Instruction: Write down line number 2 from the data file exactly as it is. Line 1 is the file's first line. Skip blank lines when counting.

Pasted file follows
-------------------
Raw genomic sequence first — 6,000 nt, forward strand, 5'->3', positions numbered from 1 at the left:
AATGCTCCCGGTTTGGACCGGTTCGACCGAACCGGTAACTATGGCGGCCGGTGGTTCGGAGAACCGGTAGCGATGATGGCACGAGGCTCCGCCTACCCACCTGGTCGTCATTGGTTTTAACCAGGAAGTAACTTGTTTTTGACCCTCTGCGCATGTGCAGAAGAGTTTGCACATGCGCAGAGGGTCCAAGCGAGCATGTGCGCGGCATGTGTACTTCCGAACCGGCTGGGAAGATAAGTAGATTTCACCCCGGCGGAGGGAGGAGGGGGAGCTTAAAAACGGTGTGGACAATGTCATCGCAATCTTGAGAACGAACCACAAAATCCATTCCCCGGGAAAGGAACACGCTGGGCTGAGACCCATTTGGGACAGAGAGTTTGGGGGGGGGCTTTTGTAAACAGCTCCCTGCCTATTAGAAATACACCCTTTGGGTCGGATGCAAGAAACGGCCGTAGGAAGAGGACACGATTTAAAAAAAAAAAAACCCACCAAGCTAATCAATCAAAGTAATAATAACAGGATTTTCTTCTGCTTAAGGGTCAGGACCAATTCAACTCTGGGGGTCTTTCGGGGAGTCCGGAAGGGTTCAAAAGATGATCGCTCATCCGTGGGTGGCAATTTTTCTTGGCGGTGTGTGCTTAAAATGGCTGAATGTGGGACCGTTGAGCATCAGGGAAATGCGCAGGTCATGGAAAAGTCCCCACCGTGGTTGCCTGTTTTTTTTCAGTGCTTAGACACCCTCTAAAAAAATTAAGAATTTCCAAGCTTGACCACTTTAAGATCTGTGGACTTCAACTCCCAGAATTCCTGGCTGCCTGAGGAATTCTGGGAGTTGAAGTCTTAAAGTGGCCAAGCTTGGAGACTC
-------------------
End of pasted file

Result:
AATGCTCCCGGTTTGGACCGGTTCGACCGAACCGGTAACTATGGCGGCCGGTGGTTCGGAGAACCGGTAGCGATGATGGCACGAGGCTCCGCCTACCCACCTGGTCGTCATTGGTTTTAACCAGGAAGTAACTTGTTTTTGACCCTCTGCGCATGTGCAGAAGAGTTTGCACATGCGCAGAGGGTCCAAGCGAGCATGTGCGCGGCATGTGTACTTCCGAACCGGCTGGGAAGATAAGTAGATTTCACCCCGGCGGAGGGAGGAGGGGGAGCTTAAAAACGGTGTGGACAATGTCATCGCAATCTTGAGAACGAACCACAAAATCCATTCCCCGGGAAAGGAACACGCTGGGCTGAGACCCATTTGGGACAGAGAGTTTGGGGGGGGGCTTTTGTAAACAGCTCCCTGCCTATTAGAAATACACCCTTTGGGTCGGATGCAAGAAACGGCCGTAGGAAGAGGACACGATTTAAAAAAAAAAAAACCCACCAAGCTAATCAATCAAAGTAATAATAACAGGATTTTCTTCTGCTTAAGGGTCAGGACCAATTCAACTCTGGGGGTCTTTCGGGGAGTCCGGAAGGGTTCAAAAGATGATCGCTCATCCGTGGGTGGCAATTTTTCTTGGCGGTGTGTGCTTAAAATGGCTGAATGTGGGACCGTTGAGCATCAGGGAAATGCGCAGGTCATGGAAAAGTCCCCACCGTGGTTGCCTGTTTTTTTTCAGTGCTTAGACACCCTCTAAAAAAATTAAGAATTTCCAAGCTTGACCACTTTAAGATCTGTGGACTTCAACTCCCAGAATTCCTGGCTGCCTGAGGAATTCTGGGAGTTGAAGTCTTAAAGTGGCCAAGCTTGGAGACTC